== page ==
I agree, Ros. I am heartened when I look around. When we arrived here two years ago, I was stunned to see 15 poetry journals carried at our bookstore.

  4. rosross

    21/09/2012 at 4:18 am

    There are yellow cornflowers but they are rare:

    General Description/History:
    The blue cornflower is a popular in gardens in Europe and America, where it has become widely naturalised. There are two cut flower forms: the well known blue (C. cyanus) and the rarer large-flowered yellow species (C. macrocephala). The blue form is popular as a buttonhole as there are very few flowers available in this colour.

  5. rosross

    21/09/2012 at 4:19 am
    Centaurea orientalis

    This long-blooming, perennial cottage plant produces bright yellow, feathery flowers in summer and autumn. Grows well in most soil types and climates in full sun or part shade. Either the flower or seed capsule makes a beautiful addition to any cut arrangement. Frost hardy and drought tolerant, regular deadheading will keep it neater and prolong flower period.

    • margo roby

      21/09/2012 at 9:00 am

      Thank you, Ros, for both sites. I am fascinated with the seed pod of the yellow. Sandburg must have had them around him. He must have chuckled as he used the yellow, knowing that most people think blue.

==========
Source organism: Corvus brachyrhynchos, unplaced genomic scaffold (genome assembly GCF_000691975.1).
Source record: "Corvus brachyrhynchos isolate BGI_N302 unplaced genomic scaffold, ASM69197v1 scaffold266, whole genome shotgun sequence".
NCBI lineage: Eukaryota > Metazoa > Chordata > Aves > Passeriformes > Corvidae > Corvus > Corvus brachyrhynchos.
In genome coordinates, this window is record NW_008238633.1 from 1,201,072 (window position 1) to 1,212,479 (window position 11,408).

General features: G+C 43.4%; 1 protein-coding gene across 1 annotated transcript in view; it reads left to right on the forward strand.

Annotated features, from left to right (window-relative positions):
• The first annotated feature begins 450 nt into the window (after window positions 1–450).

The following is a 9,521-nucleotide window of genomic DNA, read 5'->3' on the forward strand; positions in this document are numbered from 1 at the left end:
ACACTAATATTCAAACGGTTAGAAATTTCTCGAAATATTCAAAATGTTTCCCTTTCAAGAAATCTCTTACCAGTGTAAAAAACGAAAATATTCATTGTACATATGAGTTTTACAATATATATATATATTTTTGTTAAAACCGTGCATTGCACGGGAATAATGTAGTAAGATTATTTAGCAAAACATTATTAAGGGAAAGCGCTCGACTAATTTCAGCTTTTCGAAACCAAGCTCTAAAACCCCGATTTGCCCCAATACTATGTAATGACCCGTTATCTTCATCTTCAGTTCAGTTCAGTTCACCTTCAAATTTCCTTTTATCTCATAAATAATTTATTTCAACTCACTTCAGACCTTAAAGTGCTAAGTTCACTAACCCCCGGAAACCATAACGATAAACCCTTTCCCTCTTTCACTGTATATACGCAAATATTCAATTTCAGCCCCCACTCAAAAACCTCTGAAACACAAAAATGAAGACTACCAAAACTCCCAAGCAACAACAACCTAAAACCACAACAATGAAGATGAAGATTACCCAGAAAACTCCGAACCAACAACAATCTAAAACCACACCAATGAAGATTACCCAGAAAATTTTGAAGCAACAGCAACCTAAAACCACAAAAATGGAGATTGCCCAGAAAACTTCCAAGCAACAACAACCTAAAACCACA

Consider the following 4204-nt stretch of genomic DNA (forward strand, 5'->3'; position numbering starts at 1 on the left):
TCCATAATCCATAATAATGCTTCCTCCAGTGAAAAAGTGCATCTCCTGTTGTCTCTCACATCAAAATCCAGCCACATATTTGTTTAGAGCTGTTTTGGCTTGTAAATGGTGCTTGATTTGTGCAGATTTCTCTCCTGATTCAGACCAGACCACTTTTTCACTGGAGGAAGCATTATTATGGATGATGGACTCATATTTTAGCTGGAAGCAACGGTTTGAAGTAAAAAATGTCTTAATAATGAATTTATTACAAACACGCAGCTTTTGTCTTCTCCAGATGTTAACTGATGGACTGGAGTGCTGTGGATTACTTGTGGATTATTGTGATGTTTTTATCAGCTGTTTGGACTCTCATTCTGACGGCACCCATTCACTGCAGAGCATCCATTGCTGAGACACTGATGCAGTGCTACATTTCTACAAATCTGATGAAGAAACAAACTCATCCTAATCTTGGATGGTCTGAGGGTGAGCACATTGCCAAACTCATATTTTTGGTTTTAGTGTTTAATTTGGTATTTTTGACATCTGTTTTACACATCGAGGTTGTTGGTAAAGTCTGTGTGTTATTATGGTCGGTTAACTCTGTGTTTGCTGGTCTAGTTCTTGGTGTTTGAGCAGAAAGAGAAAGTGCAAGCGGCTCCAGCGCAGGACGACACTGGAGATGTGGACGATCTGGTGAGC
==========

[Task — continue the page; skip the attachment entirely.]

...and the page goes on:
6. val dering rojas

    21/09/2012 at 4:38 am

    Can definitely relate to that first line, Margo– It’s 1:30 AM and I’m just getting around to reading the usual blogs. I can’t believe that September is almost OVER, though I’m craving some Fall weather…it was around 100 degrees today here.

    Love the poems. Great choices. 😉

    • margo roby

      21/09/2012 at 9:02 am

      Val, I still haven’t gotten to WWP’s other postings for leftovers. I’m working on staying up with the blog. What is with your weather? I am in a sweater and wooly sock things… and incredibly happy to be so 🙂

      Thank you!

  7. val dering rojas

    21/09/2012 at 11:46 pm

    OMG, I would LOVE to be in wooly sock things right now. I don’t know– this is just Los Angeles I guess. I mean, it doesn’t usually get chilly until the end of October in California, but this is ridiculous!

    I went to do the WWP prompt and could only find a few lines from my “just sitting there” pile, so I don’t know if I’ll have a poem or not yet. I drafted (more notes than poem) another one on Wednesday too, and I think it has promise, but I haven’t been back to look at it yet, so I’m not sure!

    I told myself I was going to do so many things and get all organized this Thursday and Friday…and I don’t know if I’ll even get it done over the weekend. *sigh*. Maybe if it does finally cool down, I won’t be so lazy!

    • margo roby

      22/09/2012 at 1:30 pm

      Odd of LA to get and stay quite that hot. If that’s what is keeping us cool though, tough 🙂

      Almost all prompts I want to do become part of a larger whole, mostly because I am slow. The wordles because of their constrictions, force poems out of me [most weeks — right now, my muse is close to full flight].

      Not lazy. If what you needed were there you would write, so don’t beat yourself up. Go sit and wilt 🙂